Jesuit: Alaska No Hiding Place for Problem Priests

By Lisa Demer
Anchorage Daily News
January 15, 2009

[PDF: Catholic abuse lawsuit]

Alaskan Rena Abouchuk of Kelso, Wash., reads a statement Jan. 14, 2008, in front of Seattle University about how she was abused by priests at St. Michael when she was 7 years old. She is one of 43 people in a lawsuit accusing church officials of ignoring the problem.

The head of the Jesuit order for the Northwest on Thursday denied the allegation in a new lawsuit that Alaska became a magnet or hiding place for problem priests.

The lawsuit filed this week in Bethel on behalf of 43 Alaska Natives accuses Catholic priests and volunteers of sexual abuse years or even decades ago, when they were children.

It's the latest in a string of lawsuits over the years, most of them targeting priests who came to Alaska from the Society of Jesus, Oregon Province. The province includes Alaska, Oregon, Washington, Montana and Idaho.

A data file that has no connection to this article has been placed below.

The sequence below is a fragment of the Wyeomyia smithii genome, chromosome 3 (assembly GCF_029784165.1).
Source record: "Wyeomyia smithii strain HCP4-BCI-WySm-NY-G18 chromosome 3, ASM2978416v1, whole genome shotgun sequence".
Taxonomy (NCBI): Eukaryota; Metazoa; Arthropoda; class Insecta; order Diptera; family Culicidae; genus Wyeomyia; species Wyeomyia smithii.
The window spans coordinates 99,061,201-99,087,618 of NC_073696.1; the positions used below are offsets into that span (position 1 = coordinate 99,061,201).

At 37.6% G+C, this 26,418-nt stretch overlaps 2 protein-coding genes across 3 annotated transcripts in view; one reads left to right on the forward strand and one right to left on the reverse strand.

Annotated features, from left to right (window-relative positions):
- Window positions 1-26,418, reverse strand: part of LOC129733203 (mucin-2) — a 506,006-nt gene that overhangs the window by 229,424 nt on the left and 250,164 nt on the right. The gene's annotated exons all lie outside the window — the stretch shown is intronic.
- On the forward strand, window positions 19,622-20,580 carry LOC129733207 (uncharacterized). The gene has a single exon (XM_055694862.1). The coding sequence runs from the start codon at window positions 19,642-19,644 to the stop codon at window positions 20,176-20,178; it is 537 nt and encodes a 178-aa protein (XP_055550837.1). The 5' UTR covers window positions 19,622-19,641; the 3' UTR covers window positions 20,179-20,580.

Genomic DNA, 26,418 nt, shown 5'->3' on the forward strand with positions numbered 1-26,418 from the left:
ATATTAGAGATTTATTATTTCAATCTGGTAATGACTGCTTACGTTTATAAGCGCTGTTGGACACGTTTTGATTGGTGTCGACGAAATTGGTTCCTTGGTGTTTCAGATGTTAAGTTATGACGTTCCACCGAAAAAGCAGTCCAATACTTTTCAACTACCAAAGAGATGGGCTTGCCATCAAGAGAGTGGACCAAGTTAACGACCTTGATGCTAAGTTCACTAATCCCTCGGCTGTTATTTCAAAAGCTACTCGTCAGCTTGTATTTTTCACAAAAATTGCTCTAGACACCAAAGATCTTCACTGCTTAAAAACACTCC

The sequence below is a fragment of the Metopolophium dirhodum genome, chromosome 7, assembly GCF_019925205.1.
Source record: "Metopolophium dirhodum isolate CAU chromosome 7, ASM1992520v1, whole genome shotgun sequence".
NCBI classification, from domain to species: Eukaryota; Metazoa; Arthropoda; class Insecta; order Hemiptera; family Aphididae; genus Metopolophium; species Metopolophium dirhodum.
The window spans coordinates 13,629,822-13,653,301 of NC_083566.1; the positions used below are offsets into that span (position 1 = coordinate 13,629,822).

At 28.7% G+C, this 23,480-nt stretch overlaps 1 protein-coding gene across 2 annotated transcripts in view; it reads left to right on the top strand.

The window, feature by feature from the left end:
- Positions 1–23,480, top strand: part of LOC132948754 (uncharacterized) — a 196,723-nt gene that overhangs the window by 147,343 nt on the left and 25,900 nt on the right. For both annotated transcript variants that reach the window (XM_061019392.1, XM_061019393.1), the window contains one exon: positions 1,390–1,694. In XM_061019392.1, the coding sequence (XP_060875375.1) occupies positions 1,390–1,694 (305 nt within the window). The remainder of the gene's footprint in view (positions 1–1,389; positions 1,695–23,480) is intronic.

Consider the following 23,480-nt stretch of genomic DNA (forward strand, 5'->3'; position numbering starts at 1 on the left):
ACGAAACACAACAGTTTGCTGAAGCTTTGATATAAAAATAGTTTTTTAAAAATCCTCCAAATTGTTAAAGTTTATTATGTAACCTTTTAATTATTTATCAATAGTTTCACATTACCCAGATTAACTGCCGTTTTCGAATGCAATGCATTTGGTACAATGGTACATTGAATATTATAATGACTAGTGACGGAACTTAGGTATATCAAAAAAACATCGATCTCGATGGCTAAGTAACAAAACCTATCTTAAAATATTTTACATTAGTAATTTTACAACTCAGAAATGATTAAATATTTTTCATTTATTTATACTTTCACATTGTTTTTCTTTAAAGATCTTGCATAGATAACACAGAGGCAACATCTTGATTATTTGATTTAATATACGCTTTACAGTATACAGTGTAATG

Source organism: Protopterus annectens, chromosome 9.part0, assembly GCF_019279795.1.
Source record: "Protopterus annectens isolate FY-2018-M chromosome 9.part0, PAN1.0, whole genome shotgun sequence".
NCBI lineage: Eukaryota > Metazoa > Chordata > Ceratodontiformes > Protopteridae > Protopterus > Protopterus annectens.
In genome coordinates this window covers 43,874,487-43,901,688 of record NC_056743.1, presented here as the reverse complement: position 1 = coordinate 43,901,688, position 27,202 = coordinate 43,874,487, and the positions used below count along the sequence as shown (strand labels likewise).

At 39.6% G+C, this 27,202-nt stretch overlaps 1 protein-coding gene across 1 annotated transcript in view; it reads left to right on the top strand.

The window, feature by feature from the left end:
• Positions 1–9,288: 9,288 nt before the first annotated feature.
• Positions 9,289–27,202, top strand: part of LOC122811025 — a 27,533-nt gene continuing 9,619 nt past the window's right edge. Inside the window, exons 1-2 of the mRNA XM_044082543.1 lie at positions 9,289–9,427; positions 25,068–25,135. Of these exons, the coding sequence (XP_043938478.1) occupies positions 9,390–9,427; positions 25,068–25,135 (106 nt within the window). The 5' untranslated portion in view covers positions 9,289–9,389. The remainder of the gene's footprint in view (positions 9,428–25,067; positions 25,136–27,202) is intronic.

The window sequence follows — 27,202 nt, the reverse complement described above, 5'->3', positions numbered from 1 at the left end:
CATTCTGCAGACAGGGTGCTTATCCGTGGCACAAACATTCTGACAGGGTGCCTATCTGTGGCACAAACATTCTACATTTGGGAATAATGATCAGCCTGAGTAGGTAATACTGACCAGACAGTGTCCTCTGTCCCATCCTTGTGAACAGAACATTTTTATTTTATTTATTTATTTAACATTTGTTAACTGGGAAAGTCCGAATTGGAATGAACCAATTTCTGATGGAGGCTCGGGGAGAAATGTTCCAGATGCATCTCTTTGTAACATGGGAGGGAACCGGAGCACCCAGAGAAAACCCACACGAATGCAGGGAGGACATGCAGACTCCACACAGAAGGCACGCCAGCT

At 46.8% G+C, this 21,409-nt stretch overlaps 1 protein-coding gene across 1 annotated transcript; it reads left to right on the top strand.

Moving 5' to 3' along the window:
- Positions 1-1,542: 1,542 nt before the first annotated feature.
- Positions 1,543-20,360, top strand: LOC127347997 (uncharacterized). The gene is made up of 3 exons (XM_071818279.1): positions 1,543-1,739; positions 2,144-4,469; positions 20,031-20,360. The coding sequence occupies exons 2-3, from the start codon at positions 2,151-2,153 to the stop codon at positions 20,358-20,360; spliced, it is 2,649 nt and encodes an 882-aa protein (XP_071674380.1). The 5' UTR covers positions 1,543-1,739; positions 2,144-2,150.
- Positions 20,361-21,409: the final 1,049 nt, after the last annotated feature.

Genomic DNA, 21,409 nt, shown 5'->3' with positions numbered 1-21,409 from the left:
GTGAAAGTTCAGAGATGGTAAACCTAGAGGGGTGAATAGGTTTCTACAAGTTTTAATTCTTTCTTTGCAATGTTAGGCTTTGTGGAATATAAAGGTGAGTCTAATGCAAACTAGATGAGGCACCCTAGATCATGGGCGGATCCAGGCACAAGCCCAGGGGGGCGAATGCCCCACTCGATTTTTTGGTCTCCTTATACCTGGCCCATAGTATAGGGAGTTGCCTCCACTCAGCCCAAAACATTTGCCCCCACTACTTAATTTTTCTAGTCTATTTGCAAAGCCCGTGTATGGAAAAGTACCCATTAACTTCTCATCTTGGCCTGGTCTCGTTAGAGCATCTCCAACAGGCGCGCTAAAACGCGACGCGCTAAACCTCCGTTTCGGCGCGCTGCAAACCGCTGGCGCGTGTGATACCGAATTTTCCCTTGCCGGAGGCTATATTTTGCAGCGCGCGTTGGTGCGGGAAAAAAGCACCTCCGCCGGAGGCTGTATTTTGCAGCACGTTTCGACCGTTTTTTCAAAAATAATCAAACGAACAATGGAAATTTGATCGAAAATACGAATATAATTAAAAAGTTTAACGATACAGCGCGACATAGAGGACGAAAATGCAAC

In a written statement Thursday morning, Father Patrick Lee, the head or provincial for the Oregon province, didn't address the new allegations of sexual abuse or other specifics from the lawsuit.

But he disputed the broad allegation contained within the lawsuit that Alaska became a dumping ground for pedophile priests.

"I have never seen any evidence of that," Lee said in the statement. "Jesuits requested to be assigned to this mission. It was seen as a very challenging place to go, but one which attracted Jesuits who had a deep desire to spread the gospel."

The lawsuit claims the Jesuit order intentionally sent the priests to isolated Alaska villages with little or nothing in the way of law enforcement. People had no place to report allegations of child sexual abuse, the suit says. There also weren't health care providers trained to detect signs of abuse, it says.

The Jesuits have settled a number of earlier Alaska claims, paying out $59 million since 2004.



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